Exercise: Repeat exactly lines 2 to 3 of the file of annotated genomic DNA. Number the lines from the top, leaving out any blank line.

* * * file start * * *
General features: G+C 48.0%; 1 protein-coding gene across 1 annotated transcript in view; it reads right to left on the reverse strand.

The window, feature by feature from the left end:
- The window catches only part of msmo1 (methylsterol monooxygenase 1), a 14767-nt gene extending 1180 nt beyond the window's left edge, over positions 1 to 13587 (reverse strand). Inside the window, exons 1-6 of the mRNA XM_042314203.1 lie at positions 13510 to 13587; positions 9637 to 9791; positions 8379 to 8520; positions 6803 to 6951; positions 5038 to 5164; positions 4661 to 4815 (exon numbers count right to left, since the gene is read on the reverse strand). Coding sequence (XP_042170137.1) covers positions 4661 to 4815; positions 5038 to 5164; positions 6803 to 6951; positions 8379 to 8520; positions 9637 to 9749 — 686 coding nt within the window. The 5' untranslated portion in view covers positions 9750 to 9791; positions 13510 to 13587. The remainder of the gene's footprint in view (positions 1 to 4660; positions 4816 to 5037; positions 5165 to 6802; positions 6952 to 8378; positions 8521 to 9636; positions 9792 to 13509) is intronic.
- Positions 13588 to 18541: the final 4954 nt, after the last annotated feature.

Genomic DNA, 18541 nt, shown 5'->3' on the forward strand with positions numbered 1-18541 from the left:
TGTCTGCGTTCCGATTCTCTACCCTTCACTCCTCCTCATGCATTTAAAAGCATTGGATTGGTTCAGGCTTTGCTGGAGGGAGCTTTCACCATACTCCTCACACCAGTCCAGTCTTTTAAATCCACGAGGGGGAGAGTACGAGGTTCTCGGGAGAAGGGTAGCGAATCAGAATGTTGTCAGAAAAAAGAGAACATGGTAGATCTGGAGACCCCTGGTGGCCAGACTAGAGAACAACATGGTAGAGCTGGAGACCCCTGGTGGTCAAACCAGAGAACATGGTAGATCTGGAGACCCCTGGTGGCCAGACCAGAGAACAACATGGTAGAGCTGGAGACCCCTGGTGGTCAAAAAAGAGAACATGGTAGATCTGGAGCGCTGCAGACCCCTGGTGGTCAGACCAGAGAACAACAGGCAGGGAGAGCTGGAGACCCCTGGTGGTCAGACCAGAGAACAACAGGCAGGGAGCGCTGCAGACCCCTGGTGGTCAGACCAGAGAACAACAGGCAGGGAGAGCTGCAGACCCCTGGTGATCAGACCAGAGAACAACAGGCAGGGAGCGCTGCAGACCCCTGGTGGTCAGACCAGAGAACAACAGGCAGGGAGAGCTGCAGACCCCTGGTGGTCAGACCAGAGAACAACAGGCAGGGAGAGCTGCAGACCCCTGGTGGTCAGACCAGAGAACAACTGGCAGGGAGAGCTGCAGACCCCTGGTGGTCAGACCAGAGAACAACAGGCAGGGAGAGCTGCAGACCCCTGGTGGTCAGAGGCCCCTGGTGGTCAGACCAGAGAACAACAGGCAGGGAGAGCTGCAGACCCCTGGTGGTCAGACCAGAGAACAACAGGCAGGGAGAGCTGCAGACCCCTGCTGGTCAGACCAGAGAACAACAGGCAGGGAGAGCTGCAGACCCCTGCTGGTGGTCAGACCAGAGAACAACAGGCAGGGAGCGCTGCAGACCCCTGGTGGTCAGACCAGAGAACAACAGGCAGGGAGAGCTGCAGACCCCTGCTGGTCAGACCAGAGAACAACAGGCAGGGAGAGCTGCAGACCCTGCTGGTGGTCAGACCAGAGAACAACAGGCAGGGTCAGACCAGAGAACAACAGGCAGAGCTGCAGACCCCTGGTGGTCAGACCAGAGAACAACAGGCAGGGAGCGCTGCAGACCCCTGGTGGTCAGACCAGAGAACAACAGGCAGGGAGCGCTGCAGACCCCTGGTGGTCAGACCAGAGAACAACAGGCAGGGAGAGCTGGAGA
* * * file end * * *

The window, feature by feature from the left end:
- The window catches only part of msmo1 (methylsterol monooxygenase 1), a 14767-nt gene extending 1180 nt beyond the window's left edge, over positions 1 to 13587 (reverse strand). Inside the window, exons 1-6 of the mRNA XM_042314203.1 lie at positions 13510 to 13587; positions 9637 to 9791; positions 8379 to 8520; positions 6803 to 6951; positions 5038 to 5164; positions 4661 to 4815 (exon numbers count right to left, since the gene is read on the reverse strand). Coding sequence (XP_042170137.1) covers positions 4661 to 4815; positions 5038 to 5164; positions 6803 to 6951; positions 8379 to 8520; positions 9637 to 9749 — 686 coding nt within the window. The 5' untranslated portion in view covers positions 9750 to 9791; positions 13510 to 13587. The remainder of the gene's footprint in view (positions 1 to 4660; positions 4816 to 5037; positions 5165 to 6802; positions 6952 to 8378; positions 8521 to 9636; positions 9792 to 13509) is intronic.